Over the course of the planet's 3.5 billion-year history, eight supercontinents (see list of the major supercontinents below) have formed and broken up, a result of the churning and circulation in the Earth's mantle, which makes up most of the planet's volume. The breakup and formation of supercontinents has dramatically altered the planet's history.
The hypothetical supercontinent called Pangaea (ancient Greek meaning "all lands") was assembled from earlier continental units approximately 335 million years ago and began to break apart during the Triassic Period (250,000,000 BC - 205,000,000 BC) and the Jurassic Period (205,000,000 BC to 135,000,000 BC).
In fact, today's Illinois was south of Earth's equator twice! It was during these times that it was covered with tropical forests which over the millennia formed coal deposits. Some of the Mazon Creek fossils discovered in Illinois are found nowhere else in the world, like the "Tully Monster." Some ancient life represented are ferns, insects, shrimp, jellyfish and fish scales - fossilized in rock 310,000,000 to 200,000,000 million years ago before continents moved together to form Pangaea in the Paleozoic era.
From Pangaea to the Modern Continents.
Over 260,000,000 million years ago a shallow ocean covered the area, forming layers of limestone from the calcium carbonate shells of abundant snails, clams and other sea life. Fossils of trilobites, mollusks, sponges, corals, and crinoids can easily be found in the local laminar limestone deposits. Shark teeth and starfish have also been discovered here. An amateur paleontologist from Eyler, just east of Pontiac, found two new fossil crinoid species in Wagner Quarry south of Pontiac. Her husband, also a crinoid expert, named one of the new species pontiacensis, and the other Christinae, after his wife.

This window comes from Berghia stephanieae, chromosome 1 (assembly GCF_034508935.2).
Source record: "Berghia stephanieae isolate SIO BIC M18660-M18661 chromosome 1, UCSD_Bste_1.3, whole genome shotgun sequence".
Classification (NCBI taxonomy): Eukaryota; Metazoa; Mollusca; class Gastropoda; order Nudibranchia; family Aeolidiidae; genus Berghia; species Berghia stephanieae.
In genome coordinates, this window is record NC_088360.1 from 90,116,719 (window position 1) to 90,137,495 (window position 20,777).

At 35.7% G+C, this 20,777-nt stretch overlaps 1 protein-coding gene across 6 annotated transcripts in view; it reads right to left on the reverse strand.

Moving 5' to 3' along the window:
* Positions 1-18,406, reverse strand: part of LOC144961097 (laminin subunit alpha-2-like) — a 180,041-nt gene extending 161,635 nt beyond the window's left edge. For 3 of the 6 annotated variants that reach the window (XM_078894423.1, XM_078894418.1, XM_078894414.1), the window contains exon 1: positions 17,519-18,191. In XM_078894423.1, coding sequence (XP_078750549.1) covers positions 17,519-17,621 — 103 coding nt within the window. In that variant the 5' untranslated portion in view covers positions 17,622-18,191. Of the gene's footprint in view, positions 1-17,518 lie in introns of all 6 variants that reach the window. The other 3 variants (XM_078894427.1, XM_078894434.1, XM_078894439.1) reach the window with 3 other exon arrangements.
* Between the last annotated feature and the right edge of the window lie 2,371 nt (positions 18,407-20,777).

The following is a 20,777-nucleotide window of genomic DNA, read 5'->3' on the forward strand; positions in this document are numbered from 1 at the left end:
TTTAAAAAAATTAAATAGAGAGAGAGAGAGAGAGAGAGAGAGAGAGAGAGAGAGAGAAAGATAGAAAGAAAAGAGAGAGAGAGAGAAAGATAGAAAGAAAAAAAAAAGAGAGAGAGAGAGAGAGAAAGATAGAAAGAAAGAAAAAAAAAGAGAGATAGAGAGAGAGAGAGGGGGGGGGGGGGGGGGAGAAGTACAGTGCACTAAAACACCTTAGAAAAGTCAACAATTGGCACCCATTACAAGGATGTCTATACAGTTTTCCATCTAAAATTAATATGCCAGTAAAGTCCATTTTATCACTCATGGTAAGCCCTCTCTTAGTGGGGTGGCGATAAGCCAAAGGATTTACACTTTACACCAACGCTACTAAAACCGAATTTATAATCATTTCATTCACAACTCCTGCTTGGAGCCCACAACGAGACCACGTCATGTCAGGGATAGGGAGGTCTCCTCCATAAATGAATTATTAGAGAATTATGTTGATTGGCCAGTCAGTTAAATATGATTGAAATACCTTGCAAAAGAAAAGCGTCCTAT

Through the Ice Age, there was a mile high block of ice atop the landscape. When it melted, Lake Ancona formed in where is now east-central Illinois with a clean sand bottom. It eventually drained and many smaller lakes were formed. As the climate became drier, Ice Age megafauna moved in. Local finds of wooly mammoth tusks and teeth, along with a 50-pound copper nugget transplanted by the ice from the Mesabi Range iron ore area of northern Minnesota. Buffalo (American Bison) covered the area during the Pleistocene Era (aka: as the Ice Age - 2.6 million to 11,700 years ago), and again 500 to 300 years ago, only to finally disappear in the early 1800s.
Bison bones were found along the banks of the Vermilion River in the area in 2011. They were only the third discovery of bison bones east of the Mississippi River from the Holocene Era, (12,000 years ago to present day), indicating only sparse, intermittent perhaps, distribution of the bison in this area then. The other two Holocene discoveries were near Ottawa in a silica quarry, and Mapleton, 12 miles downstream from Peoria, where the mouth of a tributary stream emptied bison carcasses into the Illinois River.
About 14,000 years ago the first humans (the original indigenous people) arrived. Only a few of their early spear points (Clovis points) have been found in Illinois which were lost in hunting these large game mammals. The Archaic Period peoples (8,000 BC to 1,000 BC) were wandering hunter groups, following game. Living in small groups, they roamed in search of food, camping several days to several weeks, and then moving on. They produced spearheads commonly found along rivers, creeks and out on the prairie. These artifacts we see today were made from flint and chert; a form of metamorphosed limestone, deposits of which are rare in this area. Some of their weapons and tools also include copper spear points from the Old Copper Culture (4000 BC to 1000 BC). A 6-inch copper point was found by Dwight, Illinois. The Archaic people found rare copper nuggets dropped here by retreating glaciers they hammered out into tools and weapons.